Moving to a retirement community represents a transition. Some seniors look forward to embracing a new lifestyle and turning over things like home maintenance to someone else. Others might feel nervous that they won’t “fit in” or that they’ll miss the comfort of their own home.

To help you create a smooth transition for yourself or a loved one, we’ll take some of the guesswork out of the process with our nine tips for finding the best retirement community in Hawaiʻi. These tips will help you focus your search and get clarity on what’s really important so you or your loved one can find the Hawaiʻi senior community that’s a perfect fit.

Tip #1: Zero In on the Community That Fits Your Needs

As the percentage of 65+ adults in the country continues to grow, the types of senior living communities have grown, too. If you’re just starting your search, the different facility types, services, and amenities can feel overwhelming.

Below, we’ve listed the six major categories of senior living communities. Read a little about each, so you can start to narrow down your search for the right community:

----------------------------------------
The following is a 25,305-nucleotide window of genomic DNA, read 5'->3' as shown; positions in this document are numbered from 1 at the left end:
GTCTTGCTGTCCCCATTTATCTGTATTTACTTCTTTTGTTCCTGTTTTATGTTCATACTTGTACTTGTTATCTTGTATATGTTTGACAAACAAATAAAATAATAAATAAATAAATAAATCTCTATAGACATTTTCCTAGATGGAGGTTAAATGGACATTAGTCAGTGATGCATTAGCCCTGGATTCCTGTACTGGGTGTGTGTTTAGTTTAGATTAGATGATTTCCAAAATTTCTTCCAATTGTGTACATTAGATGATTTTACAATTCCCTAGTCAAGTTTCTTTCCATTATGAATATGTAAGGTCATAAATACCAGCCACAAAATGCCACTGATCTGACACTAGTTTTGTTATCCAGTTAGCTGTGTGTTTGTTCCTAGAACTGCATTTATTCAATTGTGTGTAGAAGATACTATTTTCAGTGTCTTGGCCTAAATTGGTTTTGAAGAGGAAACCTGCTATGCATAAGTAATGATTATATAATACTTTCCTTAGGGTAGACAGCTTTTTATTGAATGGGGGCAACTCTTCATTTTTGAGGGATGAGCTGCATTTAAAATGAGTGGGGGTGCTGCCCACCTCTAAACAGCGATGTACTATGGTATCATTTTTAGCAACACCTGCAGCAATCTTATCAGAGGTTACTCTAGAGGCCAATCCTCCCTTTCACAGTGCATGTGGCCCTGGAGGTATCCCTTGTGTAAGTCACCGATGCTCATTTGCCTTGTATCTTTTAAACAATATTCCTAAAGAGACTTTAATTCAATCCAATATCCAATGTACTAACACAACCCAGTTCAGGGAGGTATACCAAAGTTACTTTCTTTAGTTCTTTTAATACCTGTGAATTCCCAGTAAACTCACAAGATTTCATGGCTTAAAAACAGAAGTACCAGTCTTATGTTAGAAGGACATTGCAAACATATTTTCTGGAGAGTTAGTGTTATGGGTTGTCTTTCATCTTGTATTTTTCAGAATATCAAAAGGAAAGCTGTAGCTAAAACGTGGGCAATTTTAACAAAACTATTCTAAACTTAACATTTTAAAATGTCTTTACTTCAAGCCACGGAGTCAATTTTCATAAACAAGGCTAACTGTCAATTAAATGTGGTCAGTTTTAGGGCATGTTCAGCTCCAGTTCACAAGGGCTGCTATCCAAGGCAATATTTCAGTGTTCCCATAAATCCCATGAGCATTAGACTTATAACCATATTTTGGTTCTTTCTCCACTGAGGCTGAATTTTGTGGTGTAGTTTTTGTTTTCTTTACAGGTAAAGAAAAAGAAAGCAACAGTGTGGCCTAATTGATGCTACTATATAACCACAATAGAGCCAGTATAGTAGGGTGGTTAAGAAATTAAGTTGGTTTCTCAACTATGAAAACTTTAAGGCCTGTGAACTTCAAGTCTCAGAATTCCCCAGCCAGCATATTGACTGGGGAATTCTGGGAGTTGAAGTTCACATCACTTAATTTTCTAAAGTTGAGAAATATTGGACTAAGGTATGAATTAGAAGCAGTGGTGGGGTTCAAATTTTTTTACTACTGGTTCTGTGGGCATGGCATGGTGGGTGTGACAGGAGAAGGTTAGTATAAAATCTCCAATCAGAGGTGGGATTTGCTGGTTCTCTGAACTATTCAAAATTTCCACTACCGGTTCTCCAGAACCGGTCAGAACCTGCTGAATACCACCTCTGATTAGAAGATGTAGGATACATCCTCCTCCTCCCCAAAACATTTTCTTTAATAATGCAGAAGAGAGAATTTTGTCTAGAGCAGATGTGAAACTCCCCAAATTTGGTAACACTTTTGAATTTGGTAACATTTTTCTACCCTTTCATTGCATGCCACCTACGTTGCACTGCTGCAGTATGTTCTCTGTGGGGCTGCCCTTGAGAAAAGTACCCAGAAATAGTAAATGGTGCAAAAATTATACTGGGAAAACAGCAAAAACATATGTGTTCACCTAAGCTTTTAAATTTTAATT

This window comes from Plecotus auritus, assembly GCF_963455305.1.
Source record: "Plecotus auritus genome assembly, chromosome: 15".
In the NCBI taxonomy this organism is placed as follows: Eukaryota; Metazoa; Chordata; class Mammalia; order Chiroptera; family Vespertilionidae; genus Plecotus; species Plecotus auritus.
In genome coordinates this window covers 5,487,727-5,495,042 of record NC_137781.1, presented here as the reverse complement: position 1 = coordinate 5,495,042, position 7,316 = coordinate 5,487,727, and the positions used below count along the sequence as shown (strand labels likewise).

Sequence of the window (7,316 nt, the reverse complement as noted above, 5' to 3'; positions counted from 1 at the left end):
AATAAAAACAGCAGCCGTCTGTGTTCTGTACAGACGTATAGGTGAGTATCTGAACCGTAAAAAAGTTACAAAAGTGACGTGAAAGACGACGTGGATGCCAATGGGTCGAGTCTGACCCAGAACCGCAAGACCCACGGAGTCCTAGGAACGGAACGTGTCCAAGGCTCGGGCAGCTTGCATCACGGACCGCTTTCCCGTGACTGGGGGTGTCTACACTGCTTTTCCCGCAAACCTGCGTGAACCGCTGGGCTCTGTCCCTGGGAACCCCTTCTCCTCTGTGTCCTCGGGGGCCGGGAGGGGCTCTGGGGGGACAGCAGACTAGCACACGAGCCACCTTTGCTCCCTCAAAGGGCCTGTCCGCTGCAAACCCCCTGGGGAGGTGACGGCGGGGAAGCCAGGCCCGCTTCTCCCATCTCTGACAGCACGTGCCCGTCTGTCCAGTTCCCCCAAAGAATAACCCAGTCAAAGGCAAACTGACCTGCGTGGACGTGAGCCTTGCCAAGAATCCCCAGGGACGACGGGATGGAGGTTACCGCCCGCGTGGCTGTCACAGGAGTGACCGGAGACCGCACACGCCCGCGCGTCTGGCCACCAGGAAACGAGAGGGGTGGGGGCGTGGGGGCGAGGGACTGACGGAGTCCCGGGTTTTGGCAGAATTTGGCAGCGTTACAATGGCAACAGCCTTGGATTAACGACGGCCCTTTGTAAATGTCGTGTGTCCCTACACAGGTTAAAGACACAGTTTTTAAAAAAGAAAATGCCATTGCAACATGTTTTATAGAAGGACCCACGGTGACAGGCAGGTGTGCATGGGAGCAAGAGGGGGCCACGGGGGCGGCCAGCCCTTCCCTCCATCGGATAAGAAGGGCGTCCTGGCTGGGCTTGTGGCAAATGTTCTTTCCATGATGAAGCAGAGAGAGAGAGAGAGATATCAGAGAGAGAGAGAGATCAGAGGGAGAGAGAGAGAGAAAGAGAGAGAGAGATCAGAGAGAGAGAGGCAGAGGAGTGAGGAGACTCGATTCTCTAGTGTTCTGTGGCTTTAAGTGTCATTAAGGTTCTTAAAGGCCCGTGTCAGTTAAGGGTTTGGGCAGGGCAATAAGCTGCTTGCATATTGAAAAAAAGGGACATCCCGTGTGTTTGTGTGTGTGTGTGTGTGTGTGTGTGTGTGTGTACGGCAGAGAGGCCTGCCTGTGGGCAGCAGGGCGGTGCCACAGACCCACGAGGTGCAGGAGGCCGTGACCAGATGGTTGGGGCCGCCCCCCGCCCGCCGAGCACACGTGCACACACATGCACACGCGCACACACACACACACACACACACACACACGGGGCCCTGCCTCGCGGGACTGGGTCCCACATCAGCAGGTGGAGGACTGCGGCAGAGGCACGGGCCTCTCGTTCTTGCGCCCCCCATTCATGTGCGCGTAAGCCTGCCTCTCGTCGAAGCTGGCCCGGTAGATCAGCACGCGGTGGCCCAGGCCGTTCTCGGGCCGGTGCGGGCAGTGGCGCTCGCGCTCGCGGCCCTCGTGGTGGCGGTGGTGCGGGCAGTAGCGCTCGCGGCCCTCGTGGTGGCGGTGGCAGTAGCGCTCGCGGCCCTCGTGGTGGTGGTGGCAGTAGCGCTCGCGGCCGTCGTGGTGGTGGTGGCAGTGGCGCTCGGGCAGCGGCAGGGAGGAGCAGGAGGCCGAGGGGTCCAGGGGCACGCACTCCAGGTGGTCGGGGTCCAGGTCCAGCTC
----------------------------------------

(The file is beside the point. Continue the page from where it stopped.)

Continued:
Planning for the Future

As you consider the different types of communities available, keep your changing needs in mind. Transitions can be difficult as adults get older. Communities that offer multiple levels of care at a single location can offer a simpler transition when more assistance is needed.

Tip #2: Evaluate Nearby Medical Care

No matter what kind of community you decide on, easy access to medical care is critical. You don’t want have to travel long distances for preventative and wellness care, treatment of any ongoing medical issues—or more urgent assistance if you’re sick or injured.

As you evaluate communities, check if they have any medical care available within. If not, how far will you have to travel to see your doctor? If you have to change doctors, is there one accepting new patients nearby? Make sure to check for internists/primary care physicians, dentists, eye doctors and any specialists that you or your partner/spouse need to see.

The key here is ease of access. While it may not be a huge effort to drive 30 minutes to see your doctor now, it will get increasingly difficult in the future. Look for a community that makes it easy for you to connect with the health care you need now—and into the future.

Tip #3: Consider the Weather